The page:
The higher-than-expected inflation readings may have contributed to near-term market volatility, but we don’t believe that the beginning signs of inflation will dampen growth expectations. Rather, the economy remains on track for continued growth given the already healthy labor market and potential stimulative effect of tax reform. Moreover, the Fed has already been under the assumption that inflation would pick up in the near term and we believe it will continue their measured pace of rate hikes in order to fulfill its dual mandate of price stability and job growth.

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Trading Vista: Buyer's market

Jason Graveley, Fixed Income Trader

My, how quickly the script can flip. In January, we touched on how the domestic economy was benefiting from strong corporate earnings, tax reform and rising wages. In turn, markets were responding to soaring demand for investment grade assets, grinding credit spreads to their tightest levels in over ten years. But that was then. In February, we witnessed a complete reversal. Investors stepped back from the market as volatility spiked early in the month and global equity markets plunged. Although equities have largely recovered, the tumult was not lost on investors. The supply-demand dynamics that we had seen throughout much of the bull market shifted abruptly, with dealer balance sheets swelling to capacity as a result. The VIX, the most popular measure of near-term equity volatility and often referred to as Wall Street’s fear gauge, surged to record highs. At one point, investors offering to sell securities outnumbered those buying by a whopping 6:1 ratio.

Despite the spike in volatility, we welcomed the changing dynamics and increased supply. Prudent duration management has left our client portfolios positioned to take advantage of any short-term price dislocations. The widening credit spreads, coupled with rising benchmark yields, caused all-in yields to spike. In turn, the securities within our focus area cheapened by up to 25 basis points, which we believe is more a reflection of panicked investors opposed to any fundamental deterioration in investment grade credit. The shift allowed us to add some of the highest-rated investment grade names at what we believe are discounted prices, a reprieve from the trend we’ve seen over recent years. During that spike in volatility in early February, it was a buyer’s market, briefly. It remains to be seen if elevated volatility returns and presents additional buying opportunities in the coming months.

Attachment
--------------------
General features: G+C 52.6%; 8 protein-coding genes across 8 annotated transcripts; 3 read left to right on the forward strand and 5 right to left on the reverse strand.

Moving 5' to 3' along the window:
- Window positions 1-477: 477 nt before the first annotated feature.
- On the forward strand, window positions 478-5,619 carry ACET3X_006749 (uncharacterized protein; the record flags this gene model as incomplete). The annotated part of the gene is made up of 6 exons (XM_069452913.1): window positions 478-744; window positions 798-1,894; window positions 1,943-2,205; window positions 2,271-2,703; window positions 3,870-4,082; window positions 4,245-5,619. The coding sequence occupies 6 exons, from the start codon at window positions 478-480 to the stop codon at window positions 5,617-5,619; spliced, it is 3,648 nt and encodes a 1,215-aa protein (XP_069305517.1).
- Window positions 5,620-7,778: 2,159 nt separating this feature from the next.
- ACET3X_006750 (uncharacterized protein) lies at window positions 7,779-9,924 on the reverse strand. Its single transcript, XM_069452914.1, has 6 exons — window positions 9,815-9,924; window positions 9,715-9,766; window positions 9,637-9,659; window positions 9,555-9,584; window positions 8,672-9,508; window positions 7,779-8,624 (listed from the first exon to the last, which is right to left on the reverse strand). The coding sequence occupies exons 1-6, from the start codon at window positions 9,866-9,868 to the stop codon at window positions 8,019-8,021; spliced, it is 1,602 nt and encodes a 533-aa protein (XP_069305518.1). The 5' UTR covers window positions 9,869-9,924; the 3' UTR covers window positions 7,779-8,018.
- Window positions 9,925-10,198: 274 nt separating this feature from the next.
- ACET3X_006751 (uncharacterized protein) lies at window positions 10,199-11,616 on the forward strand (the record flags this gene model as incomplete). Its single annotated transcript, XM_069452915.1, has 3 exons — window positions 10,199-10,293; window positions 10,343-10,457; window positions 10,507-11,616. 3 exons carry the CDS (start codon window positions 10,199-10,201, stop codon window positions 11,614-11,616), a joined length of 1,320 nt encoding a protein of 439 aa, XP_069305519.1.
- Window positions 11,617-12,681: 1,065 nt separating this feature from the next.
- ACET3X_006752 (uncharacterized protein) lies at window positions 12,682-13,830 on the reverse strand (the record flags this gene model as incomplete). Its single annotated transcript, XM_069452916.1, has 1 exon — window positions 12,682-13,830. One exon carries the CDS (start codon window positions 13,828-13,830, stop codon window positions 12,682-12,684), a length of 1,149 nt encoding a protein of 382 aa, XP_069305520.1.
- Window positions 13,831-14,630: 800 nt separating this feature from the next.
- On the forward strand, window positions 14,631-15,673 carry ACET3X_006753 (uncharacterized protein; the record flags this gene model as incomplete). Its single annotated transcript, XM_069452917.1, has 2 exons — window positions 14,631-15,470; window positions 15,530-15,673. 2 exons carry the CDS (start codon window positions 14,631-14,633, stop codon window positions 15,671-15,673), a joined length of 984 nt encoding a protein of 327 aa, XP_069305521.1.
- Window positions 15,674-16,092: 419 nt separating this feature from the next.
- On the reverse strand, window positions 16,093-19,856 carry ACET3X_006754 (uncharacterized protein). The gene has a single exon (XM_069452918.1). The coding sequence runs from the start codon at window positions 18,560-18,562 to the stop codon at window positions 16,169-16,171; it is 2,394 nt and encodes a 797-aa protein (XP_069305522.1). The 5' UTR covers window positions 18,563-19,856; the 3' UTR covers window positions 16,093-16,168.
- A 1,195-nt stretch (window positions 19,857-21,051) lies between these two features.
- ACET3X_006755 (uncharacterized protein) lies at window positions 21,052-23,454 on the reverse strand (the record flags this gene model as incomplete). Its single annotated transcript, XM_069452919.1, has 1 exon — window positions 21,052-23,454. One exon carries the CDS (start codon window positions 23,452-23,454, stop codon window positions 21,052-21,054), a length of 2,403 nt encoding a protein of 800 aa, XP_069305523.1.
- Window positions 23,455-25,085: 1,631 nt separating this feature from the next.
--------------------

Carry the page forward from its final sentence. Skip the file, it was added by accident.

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This material has been updated as of 03/20/2018.

The views expressed in this column are solely those of the author and do not reflect the views of SVB Financial Group, or Silicon Valley Bank, or any of its affiliates. This material, including without limitation the statistical information herein, is provided for informational purposes only. The material is based in part upon information from third-party sources that we believe to be reliable, but which has not been independently verified by us and, as such, we do not represent that the information is accurate or complete. This information should not be viewed as tax, investment, legal or other advice nor is it to be relied on in making an investment or other decision. You should obtain relevant and specific professional advice before making any investment decision. Nothing relating to the material should be construed as a solicitation, offer or recommendation to acquire or dispose of any investment or to engage in any other transaction.

All material presented, unless specifically indicated otherwise, is under copyright to SVB Asset Management and its affiliates and is for informational purposes only. None of the material, nor its content, nor any copy of it, may be altered in any way, transmitted to, copied or distributed to any other party, without the prior express written permission of SVB Asset Management. All trademarks, service marks and logos used in this material are trademarks or service marks or registered trademarks of SVB Financial Group or one of its affiliates or other entities.

SVB Asset Management is a registered investment advisor and nonbank affiliate of Silicon Valley Bank, and member of SVB Financial Group.